Asit Rathod knows Mount Hood.
Senator Ron Wyden has introduced a bill to force the Forest Service into action on the long-delayed Mt. Hood Land Exchange.
Wyden’s Mount Hood Cooper Spur Land Exchange Clarification Act, co-sponsored by Senator Jeff Merkley, would amend the 2009 law calling for a property exchange between the Forest Service and Mt. Hood Meadows to create firmer deadlines for action.
The goal of the exchange is to trade about 770 acres of land around Cooper Spur that is owned by Meadows for 120 acres at Government Camp that is owned by the Forest Service. But bureaucracy and environmental disputes have slowed progress, and the properties under consideration still have not been assessed for value to ensure a fair trade, more than six years after the law passed.
The delay compelled Senator Wyden to blast the Forest Service as “way over the line” over the summer at a gathering at Timberline Lodge, and compelled the Hood River Valley Residents Committee to sue the Forest Service.
“There is a law on the books to complete this exchange, and the Forest Service has failed to meet its terms," said Hood River Valley orchardist Mike McCarthy after announcing the lawsuit. "We don’t enter litigation lightly but five years late is egregious. We cannot afford to sit idly by and let the Forest Service run this into the ground through inaction and abuse of their agency.”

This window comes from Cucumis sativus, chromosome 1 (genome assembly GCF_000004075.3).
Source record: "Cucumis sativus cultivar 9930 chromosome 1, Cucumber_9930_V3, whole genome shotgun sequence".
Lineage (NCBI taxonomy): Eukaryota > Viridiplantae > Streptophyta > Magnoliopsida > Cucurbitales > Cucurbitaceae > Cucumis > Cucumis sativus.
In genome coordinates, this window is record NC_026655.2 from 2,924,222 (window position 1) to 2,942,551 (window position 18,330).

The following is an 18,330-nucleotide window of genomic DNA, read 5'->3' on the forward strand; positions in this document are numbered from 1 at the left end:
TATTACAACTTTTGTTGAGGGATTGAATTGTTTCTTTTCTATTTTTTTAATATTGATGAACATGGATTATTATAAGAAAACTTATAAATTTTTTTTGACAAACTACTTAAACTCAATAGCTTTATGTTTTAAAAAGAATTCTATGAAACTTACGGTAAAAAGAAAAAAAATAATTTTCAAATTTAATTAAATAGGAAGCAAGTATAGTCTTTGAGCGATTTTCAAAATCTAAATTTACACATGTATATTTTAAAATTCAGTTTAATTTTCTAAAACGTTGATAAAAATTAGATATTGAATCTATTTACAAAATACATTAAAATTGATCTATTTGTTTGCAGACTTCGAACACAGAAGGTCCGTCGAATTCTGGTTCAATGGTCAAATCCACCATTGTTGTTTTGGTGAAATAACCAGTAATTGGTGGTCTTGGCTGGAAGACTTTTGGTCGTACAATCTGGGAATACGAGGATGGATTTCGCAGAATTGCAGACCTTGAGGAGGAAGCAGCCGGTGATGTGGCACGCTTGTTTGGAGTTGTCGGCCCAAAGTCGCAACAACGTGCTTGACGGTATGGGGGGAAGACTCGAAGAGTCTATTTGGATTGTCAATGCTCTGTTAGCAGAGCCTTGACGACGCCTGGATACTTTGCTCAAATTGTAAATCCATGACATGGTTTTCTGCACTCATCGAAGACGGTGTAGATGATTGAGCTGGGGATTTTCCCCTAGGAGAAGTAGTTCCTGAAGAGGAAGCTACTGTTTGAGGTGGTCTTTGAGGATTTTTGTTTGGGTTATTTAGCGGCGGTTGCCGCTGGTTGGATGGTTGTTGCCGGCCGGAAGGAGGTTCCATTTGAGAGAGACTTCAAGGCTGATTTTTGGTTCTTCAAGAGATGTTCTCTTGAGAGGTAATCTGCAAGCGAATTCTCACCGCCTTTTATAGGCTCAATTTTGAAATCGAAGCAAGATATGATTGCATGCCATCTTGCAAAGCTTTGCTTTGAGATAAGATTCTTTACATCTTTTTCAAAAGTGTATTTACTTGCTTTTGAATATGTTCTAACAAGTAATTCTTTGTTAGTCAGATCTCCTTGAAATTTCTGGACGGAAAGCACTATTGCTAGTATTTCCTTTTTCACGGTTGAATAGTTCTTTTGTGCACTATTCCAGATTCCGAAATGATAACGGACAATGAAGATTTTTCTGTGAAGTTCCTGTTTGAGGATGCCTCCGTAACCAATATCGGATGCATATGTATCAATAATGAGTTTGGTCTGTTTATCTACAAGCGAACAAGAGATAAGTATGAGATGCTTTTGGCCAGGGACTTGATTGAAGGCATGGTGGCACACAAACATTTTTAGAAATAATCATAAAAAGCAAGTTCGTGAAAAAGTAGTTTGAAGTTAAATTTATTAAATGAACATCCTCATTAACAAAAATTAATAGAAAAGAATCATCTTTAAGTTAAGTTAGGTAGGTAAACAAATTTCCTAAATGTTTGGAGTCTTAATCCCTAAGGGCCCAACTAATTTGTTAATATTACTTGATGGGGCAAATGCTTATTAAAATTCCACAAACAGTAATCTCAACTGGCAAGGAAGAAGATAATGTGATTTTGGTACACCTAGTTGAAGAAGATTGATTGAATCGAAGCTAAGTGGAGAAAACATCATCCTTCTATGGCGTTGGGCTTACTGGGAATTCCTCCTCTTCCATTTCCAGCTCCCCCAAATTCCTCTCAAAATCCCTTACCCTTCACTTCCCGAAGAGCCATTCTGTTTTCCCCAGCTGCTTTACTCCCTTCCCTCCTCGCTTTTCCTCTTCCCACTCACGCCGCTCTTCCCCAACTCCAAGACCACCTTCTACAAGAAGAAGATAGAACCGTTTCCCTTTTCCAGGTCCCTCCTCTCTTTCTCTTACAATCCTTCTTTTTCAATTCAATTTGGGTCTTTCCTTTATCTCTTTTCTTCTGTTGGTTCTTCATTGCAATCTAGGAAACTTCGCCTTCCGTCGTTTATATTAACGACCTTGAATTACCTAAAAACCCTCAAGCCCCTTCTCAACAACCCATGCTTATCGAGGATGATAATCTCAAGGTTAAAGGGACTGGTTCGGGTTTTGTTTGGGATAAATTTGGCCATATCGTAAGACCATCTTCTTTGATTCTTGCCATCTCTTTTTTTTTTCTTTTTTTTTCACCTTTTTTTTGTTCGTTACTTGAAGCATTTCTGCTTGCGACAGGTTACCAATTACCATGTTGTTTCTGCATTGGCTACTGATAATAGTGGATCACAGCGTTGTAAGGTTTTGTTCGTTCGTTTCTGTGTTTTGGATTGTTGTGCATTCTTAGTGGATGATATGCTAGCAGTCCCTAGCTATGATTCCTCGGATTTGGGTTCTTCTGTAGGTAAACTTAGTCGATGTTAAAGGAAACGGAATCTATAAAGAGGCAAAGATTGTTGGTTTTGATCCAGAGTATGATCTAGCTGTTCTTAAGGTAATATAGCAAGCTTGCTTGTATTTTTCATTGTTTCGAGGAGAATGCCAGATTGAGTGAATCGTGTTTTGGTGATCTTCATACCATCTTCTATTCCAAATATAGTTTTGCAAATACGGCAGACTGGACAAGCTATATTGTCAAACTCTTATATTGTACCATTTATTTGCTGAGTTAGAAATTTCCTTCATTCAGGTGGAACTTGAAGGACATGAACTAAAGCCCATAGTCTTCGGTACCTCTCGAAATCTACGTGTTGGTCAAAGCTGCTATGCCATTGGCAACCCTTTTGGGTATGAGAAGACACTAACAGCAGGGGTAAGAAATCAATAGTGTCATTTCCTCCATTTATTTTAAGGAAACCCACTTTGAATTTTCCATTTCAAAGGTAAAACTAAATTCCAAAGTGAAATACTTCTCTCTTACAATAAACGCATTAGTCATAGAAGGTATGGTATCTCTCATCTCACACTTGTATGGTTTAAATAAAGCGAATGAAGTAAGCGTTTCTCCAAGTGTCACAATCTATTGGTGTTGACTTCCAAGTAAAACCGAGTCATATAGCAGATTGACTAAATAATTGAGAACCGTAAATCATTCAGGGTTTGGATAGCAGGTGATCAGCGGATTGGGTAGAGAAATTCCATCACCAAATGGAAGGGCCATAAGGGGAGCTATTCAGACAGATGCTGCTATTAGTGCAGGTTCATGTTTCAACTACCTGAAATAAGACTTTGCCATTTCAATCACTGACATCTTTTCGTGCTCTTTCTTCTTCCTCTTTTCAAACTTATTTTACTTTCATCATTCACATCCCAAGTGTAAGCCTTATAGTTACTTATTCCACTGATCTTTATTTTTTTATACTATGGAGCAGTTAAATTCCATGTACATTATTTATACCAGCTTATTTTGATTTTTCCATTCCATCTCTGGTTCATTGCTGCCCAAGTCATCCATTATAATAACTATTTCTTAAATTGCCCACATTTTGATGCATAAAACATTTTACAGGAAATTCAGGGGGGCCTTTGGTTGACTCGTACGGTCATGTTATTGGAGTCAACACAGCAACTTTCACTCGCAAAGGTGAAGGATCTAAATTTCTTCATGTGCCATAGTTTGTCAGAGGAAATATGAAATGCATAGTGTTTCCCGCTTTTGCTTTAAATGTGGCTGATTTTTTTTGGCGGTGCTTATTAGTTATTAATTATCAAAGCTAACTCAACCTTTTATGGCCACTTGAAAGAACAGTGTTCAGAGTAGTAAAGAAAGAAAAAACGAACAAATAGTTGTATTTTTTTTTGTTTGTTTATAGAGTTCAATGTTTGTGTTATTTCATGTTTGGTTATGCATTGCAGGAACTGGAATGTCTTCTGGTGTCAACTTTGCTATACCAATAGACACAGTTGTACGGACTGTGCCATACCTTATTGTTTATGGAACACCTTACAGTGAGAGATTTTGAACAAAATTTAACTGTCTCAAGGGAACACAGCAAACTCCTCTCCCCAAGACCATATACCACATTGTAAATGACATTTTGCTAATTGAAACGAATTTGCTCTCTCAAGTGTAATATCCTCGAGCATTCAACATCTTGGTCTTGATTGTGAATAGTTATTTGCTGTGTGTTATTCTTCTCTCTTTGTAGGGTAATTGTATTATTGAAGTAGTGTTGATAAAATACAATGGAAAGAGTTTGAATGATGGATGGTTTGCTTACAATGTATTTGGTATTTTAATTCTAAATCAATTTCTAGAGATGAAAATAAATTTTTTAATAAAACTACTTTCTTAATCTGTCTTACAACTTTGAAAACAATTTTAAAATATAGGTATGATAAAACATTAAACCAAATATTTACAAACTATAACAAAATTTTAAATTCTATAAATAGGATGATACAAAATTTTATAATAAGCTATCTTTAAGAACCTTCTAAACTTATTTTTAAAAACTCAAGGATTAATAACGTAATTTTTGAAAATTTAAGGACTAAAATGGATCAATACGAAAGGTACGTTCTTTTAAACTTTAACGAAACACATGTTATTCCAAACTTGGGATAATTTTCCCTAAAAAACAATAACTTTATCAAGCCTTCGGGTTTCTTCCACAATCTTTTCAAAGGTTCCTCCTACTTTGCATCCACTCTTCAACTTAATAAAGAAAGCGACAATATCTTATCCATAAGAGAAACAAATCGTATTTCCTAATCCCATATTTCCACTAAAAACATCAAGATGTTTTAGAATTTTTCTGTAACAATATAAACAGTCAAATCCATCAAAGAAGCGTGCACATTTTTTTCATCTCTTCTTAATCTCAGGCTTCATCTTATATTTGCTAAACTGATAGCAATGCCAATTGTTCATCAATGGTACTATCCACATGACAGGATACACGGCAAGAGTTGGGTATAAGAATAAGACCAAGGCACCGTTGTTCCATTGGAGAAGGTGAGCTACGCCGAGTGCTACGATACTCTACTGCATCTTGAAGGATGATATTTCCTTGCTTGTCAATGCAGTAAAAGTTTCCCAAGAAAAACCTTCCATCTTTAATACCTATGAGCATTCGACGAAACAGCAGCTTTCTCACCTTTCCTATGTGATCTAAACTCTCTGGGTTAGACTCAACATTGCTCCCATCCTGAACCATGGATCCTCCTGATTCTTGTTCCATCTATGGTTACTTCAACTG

“It has taken longer than anybody would have anticipated just to get to where we are now," Mt. Hood Meadows President Matthew Drake told Shred Hood in August. "The last two years have been just been completely bogged down. We’re just stopped. There’s nothing more we can do.”
Meadows and Drake have been particularly frustrated by wetland delineations that would make much of the Government Camp property off-limits to building, deflating the value of the land the resort would receive.
Meadows agreed to the deal because it allows them to develop something they have wanted for years: on-the-mountain lodging with shuttle buses transporting visitors from town to the slopes. The 6:1 ratio of property lost to property gained was offset by the services and amenities already available in Govy, with zoning that allows for residential development.
In an unusual twist, environmental groups have lined up to support the deal even as the resort fights the government over wetlands. That’s because the exchange preserves some magnificent hiking and backcountry skiing, creates new wilderness areas and protects the Crystal Springs source of drinking water.
Senator Wyden introduced the bill on September 22, and it is scheduled to be discussed today, October 8, by the Senate Committee on Energy and Natural Resources’ Subcommittee on Public Lands, Forests, and Mining. The website govtrackus estimates the bill has an 8 percent chance of passing.
Here is a map showing the property that Meadows will receive in Govy — if the deal ever goes through: